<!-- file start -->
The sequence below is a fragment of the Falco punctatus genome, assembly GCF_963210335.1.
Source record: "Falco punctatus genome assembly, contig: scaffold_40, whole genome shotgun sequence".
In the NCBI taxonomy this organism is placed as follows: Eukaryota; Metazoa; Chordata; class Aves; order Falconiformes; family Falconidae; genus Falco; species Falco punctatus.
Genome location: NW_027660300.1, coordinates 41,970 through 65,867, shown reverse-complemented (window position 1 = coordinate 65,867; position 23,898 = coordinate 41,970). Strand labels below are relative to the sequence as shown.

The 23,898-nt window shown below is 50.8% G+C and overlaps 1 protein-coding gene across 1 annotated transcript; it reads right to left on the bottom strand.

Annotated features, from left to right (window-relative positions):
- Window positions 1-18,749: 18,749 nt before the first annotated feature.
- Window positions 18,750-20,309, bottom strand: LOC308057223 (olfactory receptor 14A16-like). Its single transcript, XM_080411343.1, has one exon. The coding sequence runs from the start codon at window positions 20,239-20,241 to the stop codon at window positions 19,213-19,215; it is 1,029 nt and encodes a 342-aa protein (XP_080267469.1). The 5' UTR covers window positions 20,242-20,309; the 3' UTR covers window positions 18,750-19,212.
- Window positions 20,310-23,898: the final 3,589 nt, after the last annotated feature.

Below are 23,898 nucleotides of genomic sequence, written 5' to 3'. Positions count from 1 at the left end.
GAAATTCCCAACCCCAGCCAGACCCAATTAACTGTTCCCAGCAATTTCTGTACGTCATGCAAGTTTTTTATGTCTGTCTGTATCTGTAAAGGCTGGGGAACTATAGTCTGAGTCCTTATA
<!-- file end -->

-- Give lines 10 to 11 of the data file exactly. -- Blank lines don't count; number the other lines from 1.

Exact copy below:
Below are 23,898 nucleotides of genomic sequence, written 5' to 3'. Positions count from 1 at the left end.
GAAATTCCCAACCCCAGCCAGACCCAATTAACTGTTCCCAGCAATTTCTGTACGTCATGCAAGTTTTTTATGTCTGTCTGTATCTGTAAAGGCTGGGGAACTATAGTCTGAGTCCTTATA